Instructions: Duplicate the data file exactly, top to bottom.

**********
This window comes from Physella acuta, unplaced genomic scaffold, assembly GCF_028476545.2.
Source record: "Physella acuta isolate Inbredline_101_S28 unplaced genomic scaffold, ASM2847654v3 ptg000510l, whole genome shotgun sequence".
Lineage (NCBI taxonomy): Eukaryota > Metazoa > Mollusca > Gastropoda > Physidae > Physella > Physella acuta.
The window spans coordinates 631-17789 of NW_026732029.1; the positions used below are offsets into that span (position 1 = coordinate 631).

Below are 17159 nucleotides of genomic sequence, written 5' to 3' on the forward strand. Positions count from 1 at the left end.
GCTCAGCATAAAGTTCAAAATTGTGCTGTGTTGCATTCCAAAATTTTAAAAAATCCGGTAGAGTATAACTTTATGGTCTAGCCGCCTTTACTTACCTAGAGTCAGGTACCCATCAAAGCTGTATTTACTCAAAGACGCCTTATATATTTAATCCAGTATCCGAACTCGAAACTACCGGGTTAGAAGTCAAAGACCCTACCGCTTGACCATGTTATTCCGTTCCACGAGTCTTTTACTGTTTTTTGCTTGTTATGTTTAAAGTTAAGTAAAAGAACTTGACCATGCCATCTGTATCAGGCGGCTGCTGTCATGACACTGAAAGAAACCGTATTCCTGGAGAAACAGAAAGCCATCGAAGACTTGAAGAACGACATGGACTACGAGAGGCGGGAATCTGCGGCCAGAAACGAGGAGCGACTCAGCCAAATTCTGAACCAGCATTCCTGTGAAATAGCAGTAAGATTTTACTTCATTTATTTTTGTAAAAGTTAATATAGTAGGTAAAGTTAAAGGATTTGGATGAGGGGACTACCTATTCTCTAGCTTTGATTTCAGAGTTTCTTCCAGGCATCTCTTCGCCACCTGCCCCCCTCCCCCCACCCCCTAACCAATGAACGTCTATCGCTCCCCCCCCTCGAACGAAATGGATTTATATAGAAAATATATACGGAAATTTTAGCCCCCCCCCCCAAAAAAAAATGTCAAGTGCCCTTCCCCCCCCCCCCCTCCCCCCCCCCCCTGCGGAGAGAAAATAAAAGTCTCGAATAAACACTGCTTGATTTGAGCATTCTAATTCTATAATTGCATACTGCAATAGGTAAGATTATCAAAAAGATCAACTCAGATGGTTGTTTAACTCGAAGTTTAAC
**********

This window comes from Physella acuta, unplaced genomic scaffold, assembly GCF_028476545.2.
Source record: "Physella acuta isolate Inbredline_101_S28 unplaced genomic scaffold, ASM2847654v3 ptg000510l, whole genome shotgun sequence".
Lineage (NCBI taxonomy): Eukaryota > Metazoa > Mollusca > Gastropoda > Physidae > Physella > Physella acuta.
The window spans coordinates 631-17789 of NW_026732029.1; the positions used below are offsets into that span (position 1 = coordinate 631).

Below are 17159 nucleotides of genomic sequence, written 5' to 3' on the forward strand. Positions count from 1 at the left end.
GCTCAGCATAAAGTTCAAAATTGTGCTGTGTTGCATTCCAAAATTTTAAAAAATCCGGTAGAGTATAACTTTATGGTCTAGCCGCCTTTACTTACCTAGAGTCAGGTACCCATCAAAGCTGTATTTACTCAAAGACGCCTTATATATTTAATCCAGTATCCGAACTCGAAACTACCGGGTTAGAAGTCAAAGACCCTACCGCTTGACCATGTTATTCCGTTCCACGAGTCTTTTACTGTTTTTTGCTTGTTATGTTTAAAGTTAAGTAAAAGAACTTGACCATGCCATCTGTATCAGGCGGCTGCTGTCATGACACTGAAAGAAACCGTATTCCTGGAGAAACAGAAAGCCATCGAAGACTTGAAGAACGACATGGACTACGAGAGGCGGGAATCTGCGGCCAGAAACGAGGAGCGACTCAGCCAAATTCTGAACCAGCATTCCTGTGAAATAGCAGTAAGATTTTACTTCATTTATTTTTGTAAAAGTTAATATAGTAGGTAAAGTTAAAGGATTTGGATGAGGGGACTACCTATTCTCTAGCTTTGATTTCAGAGTTTCTTCCAGGCATCTCTTCGCCACCTGCCCCCCTCCCCCCACCCCCTAACCAATGAACGTCTATCGCTCCCCCCCCTCGAACGAAATGGATTTATATAGAAAATATATACGGAAATTTTAGCCCCCCCCCCCAAAAAAAAATGTCAAGTGCCCTTCCCCCCCCCCCCCTCCCCCCCCCCCCTGCGGAGAGAAAATAAAAGTCTCGAATAAACACTGCTTGATTTGAGCATTCTAATTCTATAATTGCATACTGCAATAGGTAAGATTATCAAAAAGATCAACTCAGATGGTTGTTTAACTCGAAGTTTAAC